Thursday, June 2, 2016

How Much Caffeine Is In A Cup Of Tea?

When most people think about measuring caffeine, they regularly use coffee (yuck, can't stand the stuff) as the universal measuring stick. Me, I'm a solid tea drinker. Breakfast, lunch, dinner... any time of the day is tea time for me. And yet, I never feel like I'm tweaking out or having a caffeine rush when I ingest tea. I've long known how much caffeine is in a cup of tea, but for the betterment of mankind...

...and to spread a little bit of 'Oh wow, cool' knowledge...

How much caffeine is in a cup of tea?

Well, the answer is surprising, but it'll all make sense by the time I finish explaining it.

When measured in their dry form, tea leaves actually contain more caffeine per gram than coffee grounds. And yet, it takes many less leaves to produce a single cup of tea. If you were to make an 8 ounce cup of tea, you would use approximately 2 grams of tea leaves to steep in the water. For the same size cup of coffee, you would need 10 grams of coffee grounds. As such, the increased supply of coffee grounds means more caffeine is brewed into the beverage. The final tally? That 8 ounce cup of tea has approximately 40 milligrams of caffeine. The 8 ounce cup of coffee has roughly 105 milligrams of caffeine. That's nearly three times as much! Coffee wins the caffeine race by a landslide.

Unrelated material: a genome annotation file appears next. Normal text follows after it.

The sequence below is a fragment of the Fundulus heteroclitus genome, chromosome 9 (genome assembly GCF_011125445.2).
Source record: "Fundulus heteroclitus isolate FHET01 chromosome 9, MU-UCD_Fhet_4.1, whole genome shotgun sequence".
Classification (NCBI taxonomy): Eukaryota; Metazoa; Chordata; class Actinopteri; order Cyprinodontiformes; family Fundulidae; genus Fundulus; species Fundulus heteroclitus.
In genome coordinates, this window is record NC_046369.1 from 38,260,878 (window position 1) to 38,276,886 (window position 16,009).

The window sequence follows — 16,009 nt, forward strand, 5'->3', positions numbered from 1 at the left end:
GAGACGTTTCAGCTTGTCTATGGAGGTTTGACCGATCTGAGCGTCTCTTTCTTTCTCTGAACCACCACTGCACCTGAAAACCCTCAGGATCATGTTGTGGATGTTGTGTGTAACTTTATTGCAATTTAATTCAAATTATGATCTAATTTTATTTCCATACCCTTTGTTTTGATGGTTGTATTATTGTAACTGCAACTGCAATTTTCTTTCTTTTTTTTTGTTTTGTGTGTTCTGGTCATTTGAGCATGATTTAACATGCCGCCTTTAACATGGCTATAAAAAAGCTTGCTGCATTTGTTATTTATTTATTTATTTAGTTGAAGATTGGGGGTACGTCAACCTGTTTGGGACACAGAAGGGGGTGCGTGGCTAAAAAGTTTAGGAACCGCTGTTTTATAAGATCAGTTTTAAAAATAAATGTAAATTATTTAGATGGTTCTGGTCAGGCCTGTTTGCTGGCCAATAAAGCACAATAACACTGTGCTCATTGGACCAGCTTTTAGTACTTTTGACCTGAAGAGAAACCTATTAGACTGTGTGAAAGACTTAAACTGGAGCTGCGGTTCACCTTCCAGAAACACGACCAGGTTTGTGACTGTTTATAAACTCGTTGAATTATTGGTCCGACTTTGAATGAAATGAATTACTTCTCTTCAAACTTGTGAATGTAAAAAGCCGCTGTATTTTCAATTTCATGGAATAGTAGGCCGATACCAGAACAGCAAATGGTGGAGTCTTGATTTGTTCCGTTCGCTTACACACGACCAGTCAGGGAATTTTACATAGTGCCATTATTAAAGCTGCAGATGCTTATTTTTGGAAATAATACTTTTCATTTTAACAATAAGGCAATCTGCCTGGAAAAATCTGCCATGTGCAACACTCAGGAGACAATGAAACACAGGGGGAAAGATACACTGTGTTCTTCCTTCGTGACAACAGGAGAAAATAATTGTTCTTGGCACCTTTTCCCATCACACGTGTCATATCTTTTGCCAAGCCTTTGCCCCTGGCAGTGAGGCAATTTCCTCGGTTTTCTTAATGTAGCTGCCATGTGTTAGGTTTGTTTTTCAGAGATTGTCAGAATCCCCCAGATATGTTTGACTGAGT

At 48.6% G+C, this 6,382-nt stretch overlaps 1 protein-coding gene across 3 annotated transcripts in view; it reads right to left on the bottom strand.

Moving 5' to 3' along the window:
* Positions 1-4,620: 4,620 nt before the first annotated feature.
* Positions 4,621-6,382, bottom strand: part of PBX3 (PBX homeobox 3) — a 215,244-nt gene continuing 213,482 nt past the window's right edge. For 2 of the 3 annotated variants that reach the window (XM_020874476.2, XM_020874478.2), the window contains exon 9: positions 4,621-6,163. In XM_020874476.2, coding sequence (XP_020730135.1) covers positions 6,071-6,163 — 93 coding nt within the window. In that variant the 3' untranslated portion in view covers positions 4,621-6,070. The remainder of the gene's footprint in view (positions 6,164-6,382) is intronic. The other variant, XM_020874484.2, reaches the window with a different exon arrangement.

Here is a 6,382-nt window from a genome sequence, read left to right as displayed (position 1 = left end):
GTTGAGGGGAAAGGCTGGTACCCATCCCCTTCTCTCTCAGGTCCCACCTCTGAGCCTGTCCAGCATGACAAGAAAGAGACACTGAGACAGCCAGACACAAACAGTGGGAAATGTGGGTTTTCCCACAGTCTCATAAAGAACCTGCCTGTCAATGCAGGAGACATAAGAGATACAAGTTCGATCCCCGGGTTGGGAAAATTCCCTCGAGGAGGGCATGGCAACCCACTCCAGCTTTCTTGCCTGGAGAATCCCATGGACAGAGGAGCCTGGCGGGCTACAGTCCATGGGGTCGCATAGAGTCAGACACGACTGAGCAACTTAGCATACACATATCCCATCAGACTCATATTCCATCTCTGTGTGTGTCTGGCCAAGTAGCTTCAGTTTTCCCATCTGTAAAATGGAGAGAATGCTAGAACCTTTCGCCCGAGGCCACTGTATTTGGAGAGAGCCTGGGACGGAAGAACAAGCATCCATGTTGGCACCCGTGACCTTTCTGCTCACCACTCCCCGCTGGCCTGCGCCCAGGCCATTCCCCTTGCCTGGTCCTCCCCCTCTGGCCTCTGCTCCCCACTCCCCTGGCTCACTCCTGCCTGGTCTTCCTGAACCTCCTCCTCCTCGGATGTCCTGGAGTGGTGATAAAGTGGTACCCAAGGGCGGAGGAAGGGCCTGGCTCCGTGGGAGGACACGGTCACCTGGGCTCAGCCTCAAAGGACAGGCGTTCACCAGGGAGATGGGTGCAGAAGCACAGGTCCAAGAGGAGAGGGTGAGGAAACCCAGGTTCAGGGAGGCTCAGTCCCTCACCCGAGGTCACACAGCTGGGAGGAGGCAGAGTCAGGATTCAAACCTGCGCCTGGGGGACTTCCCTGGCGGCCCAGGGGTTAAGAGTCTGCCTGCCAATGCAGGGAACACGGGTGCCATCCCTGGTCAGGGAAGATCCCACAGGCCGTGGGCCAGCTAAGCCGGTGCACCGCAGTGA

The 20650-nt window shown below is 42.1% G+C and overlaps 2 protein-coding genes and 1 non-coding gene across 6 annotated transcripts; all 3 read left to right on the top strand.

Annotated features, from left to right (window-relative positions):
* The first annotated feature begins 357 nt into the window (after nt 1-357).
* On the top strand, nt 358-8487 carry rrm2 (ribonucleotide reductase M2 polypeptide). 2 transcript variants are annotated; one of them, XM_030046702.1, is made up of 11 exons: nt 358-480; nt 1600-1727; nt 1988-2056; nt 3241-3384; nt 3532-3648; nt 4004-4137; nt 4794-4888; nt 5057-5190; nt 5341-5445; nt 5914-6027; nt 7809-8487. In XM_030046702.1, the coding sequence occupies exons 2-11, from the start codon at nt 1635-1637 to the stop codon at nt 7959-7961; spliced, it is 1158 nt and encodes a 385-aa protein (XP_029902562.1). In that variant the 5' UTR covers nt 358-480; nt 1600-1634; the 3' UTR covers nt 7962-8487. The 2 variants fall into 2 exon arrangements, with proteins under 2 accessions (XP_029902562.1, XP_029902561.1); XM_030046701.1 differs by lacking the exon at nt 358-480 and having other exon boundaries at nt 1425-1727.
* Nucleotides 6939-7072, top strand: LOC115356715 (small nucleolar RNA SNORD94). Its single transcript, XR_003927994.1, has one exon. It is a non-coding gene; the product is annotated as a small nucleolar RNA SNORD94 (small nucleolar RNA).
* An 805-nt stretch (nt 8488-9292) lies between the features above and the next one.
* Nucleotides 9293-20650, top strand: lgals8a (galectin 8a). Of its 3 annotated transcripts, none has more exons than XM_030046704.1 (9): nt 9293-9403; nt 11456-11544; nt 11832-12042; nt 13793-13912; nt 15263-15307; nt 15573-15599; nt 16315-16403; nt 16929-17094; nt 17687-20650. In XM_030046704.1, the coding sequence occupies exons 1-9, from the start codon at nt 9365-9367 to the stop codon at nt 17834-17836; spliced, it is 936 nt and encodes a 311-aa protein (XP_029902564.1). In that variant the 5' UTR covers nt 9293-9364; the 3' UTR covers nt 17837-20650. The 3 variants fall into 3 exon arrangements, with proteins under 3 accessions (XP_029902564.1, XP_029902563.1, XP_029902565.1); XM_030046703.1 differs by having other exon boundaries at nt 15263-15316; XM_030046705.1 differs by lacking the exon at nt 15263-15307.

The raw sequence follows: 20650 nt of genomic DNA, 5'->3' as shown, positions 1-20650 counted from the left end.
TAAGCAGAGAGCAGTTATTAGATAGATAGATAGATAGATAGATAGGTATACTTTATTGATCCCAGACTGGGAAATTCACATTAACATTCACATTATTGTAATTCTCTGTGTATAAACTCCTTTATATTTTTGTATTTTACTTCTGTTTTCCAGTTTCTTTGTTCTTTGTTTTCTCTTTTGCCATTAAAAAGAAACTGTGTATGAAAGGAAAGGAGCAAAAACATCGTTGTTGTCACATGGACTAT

Now, let's take this one step farther. The amount of caffeine in a cup of tea is also influenced by a few different factors. The location of the leaves on a tea plant helps to determine their caffeine content; younger leaves near the top have more. Also, steeping a tea bag longer in a cup of hot water also releases more caffeine. Generally, you should steep a tea bag for at least four to five minutes for optimum flavor. Finally, the type of tea you use also dictates how much caffeine you take in. White and green teas have less caffeine. Oolong tea has a moderate amount. Black tea has the most.

The chemical structure of Caffeine.

Also take note -- the antioxidants in tea slow down the caffeine absorption process in your body. As such, the caffeine is used at a much more gradual rate, meaning you don't experience an energy crash at the end. The caffeine will stay with you longer and have a more prolonged, less severe effect.

And there you have it! All you would ever want to know about caffeine in relation to tea. Doesn't this make you want to have a cup? I know I do!

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